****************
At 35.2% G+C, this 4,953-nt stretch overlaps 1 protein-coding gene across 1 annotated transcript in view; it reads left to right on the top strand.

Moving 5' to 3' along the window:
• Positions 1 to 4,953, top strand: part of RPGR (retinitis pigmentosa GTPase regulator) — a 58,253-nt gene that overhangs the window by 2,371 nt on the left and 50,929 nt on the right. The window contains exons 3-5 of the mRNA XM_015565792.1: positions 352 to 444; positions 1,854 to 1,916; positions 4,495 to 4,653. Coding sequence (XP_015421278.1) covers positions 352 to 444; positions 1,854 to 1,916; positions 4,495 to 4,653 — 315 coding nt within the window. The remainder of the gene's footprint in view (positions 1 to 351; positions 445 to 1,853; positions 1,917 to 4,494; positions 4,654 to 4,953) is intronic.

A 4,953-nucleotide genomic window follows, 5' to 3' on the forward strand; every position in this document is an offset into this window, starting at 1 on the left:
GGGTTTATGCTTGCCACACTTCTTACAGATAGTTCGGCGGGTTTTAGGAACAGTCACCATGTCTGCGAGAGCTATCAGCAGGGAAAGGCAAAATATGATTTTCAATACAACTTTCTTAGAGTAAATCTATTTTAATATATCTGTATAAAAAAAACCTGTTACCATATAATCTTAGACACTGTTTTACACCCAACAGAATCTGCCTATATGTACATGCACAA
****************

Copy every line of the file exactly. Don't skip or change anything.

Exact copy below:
At 35.2% G+C, this 4,953-nt stretch overlaps 1 protein-coding gene across 1 annotated transcript in view; it reads left to right on the top strand.

Moving 5' to 3' along the window:
• Positions 1 to 4,953, top strand: part of RPGR (retinitis pigmentosa GTPase regulator) — a 58,253-nt gene that overhangs the window by 2,371 nt on the left and 50,929 nt on the right. The window contains exons 3-5 of the mRNA XM_015565792.1: positions 352 to 444; positions 1,854 to 1,916; positions 4,495 to 4,653. Coding sequence (XP_015421278.1) covers positions 352 to 444; positions 1,854 to 1,916; positions 4,495 to 4,653 — 315 coding nt within the window. The remainder of the gene's footprint in view (positions 1 to 351; positions 445 to 1,853; positions 1,917 to 4,494; positions 4,654 to 4,953) is intronic.

A 4,953-nucleotide genomic window follows, 5' to 3' on the forward strand; every position in this document is an offset into this window, starting at 1 on the left:
GGGTTTATGCTTGCCACACTTCTTACAGATAGTTCGGCGGGTTTTAGGAACAGTCACCATGTCTGCGAGAGCTATCAGCAGGGAAAGGCAAAATATGATTTTCAATACAACTTTCTTAGAGTAAATCTATTTTAATATATCTGTATAAAAAAAACCTGTTACCATATAATCTTAGACACTGTTTTACACCCAACAGAATCTGCCTATATGTACATGCACAA